How a potential Senate deal could lower health care costs for millions of Americans

For the first time, the U.S. government could have the power to negotiate prices for some of the costliest drugs covered under Medicare. The proposed legislation would also help Medicare recipients by imposing penalties against drug manufacturers who raise prices too quickly and removing some copay requirements. Julie Rovner of Kaiser Health News joins Laura Barrón-López to discuss.

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  • Judy Woodruff:

    The U.S. Senate is set to vote on President Bidens proposed budget package next week after Democrats struck a deal on health care and climate provisions. Some key proposals in the bill aim to lower the cost of prescription medication for seniors.

    Laura Barrón-López has our look.

  • Laura Barrón-López:

    Judy, for the first time, the federal government could have the power to negotiate prices for some of the costliest drugs covered under Medicare.

    The proposed legislation would also help Medicare recipients by capping out-of-pocket drug costs at $2,000 a year, imposing financial penalties on drug manufacturers who raise prices faster than inflation, and removing the 5 percent co-pay beneficiaries must pay when they max out on coverage for high-cost drugs.

    Drug companies have fought these types of drug pricing reforms for years. But, if the bill passes, it could provide relief to millions of Americans.

    For more on all this, I'm joined by Julie Rovner of Kaiser Health News.

    Julie, thanks for being here.

  • Julie Rovner, Kaiser Health News:

    Thanks for having me.

  • Laura Barrón-López:

    So, Julie, Democrats have been trying to allow Medicare to negotiate drug prices for some 20 years.

    So how significant would this be if this bill passes? And what impact would it have on people?

  • Julie Rovner:

    It's a big deal.

    Democrats, as you say, have been trying to allow Medicare to negotiate drug prices for really decades going back to the 1980s. In 2003, when Republicans passed the bill that created the Medicare drug benefit, Medicare was affirmatively not allowed to negotiate prices. So they have been fighting about this ever since.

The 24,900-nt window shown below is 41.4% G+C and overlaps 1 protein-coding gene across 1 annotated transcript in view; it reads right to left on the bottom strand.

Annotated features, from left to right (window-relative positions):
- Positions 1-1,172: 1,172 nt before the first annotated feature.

It would start with just a few drugs, really just 10 the first year, and it would not expand very much. But some of the most expensive drugs are an enormous part of what Medicare spent on drugs. So it could have an outsized impact.

  • Laura Barrón-López:

    This is for 20 of the costliest drugs, correct?

    But does this apply to any new drugs and what companies charge?

  • Julie Rovner:

    It does not apply to new drugs, at least initially. They have to have been on the market for quite some time without generic competition. So these are for drugs that are very expensive, but don't have anything that helps bring those prices down.

    The government would step in to do that. And, eventually, it would be 20 drugs. At the beginning, it would only be 10 drugs.

  • Laura Barrón-López:


  • Julie Rovner:

    So, it's a very small number that the negotiation applies to.

  • Laura Barrón-López:

    As you know, inflation is high. People are really worried about all of their expenses. So what kind of savings will people see from the cap on co-pays?

  • Julie Rovner:

    People could see significant savings.

    People right now, there is — as you mentioned, there's a catastrophic portion of the Medicare drug benefit where, if you go over that, you only have to pay 5 percent. But that 5 percent can be a lot of money with some of these really expensive drugs.

    So the combination of not having to pay that 5 percent and not having to pay more than $2,000 a year on co-pays could save millions of Medicare beneficiaries a lot of money.